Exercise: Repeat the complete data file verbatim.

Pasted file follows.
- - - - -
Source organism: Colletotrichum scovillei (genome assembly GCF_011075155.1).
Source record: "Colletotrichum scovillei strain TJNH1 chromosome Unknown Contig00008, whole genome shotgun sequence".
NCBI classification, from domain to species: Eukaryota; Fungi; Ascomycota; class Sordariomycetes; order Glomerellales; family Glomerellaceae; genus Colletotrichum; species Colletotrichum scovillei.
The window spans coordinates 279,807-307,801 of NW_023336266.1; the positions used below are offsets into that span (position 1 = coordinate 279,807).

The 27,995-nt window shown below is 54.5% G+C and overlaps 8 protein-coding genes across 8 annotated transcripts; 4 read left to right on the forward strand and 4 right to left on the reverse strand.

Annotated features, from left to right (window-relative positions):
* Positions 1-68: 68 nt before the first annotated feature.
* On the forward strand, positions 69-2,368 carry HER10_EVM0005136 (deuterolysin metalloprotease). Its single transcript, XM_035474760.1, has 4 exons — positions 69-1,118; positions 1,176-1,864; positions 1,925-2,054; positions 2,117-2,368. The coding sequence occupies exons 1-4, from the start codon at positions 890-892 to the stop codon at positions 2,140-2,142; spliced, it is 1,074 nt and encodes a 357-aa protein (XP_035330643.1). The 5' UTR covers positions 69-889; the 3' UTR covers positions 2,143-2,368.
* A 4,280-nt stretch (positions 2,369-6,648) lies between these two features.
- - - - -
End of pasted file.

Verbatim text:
Source organism: Colletotrichum scovillei (genome assembly GCF_011075155.1).
Source record: "Colletotrichum scovillei strain TJNH1 chromosome Unknown Contig00008, whole genome shotgun sequence".
NCBI classification, from domain to species: Eukaryota; Fungi; Ascomycota; class Sordariomycetes; order Glomerellales; family Glomerellaceae; genus Colletotrichum; species Colletotrichum scovillei.
The window spans coordinates 279,807-307,801 of NW_023336266.1; the positions used below are offsets into that span (position 1 = coordinate 279,807).

The 27,995-nt window shown below is 54.5% G+C and overlaps 8 protein-coding genes across 8 annotated transcripts; 4 read left to right on the forward strand and 4 right to left on the reverse strand.

Annotated features, from left to right (window-relative positions):
* Positions 1-68: 68 nt before the first annotated feature.
* On the forward strand, positions 69-2,368 carry HER10_EVM0005136 (deuterolysin metalloprotease). Its single transcript, XM_035474760.1, has 4 exons — positions 69-1,118; positions 1,176-1,864; positions 1,925-2,054; positions 2,117-2,368. The coding sequence occupies exons 1-4, from the start codon at positions 890-892 to the stop codon at positions 2,140-2,142; spliced, it is 1,074 nt and encodes a 357-aa protein (XP_035330643.1). The 5' UTR covers positions 69-889; the 3' UTR covers positions 2,143-2,368.
* A 4,280-nt stretch (positions 2,369-6,648) lies between these two features.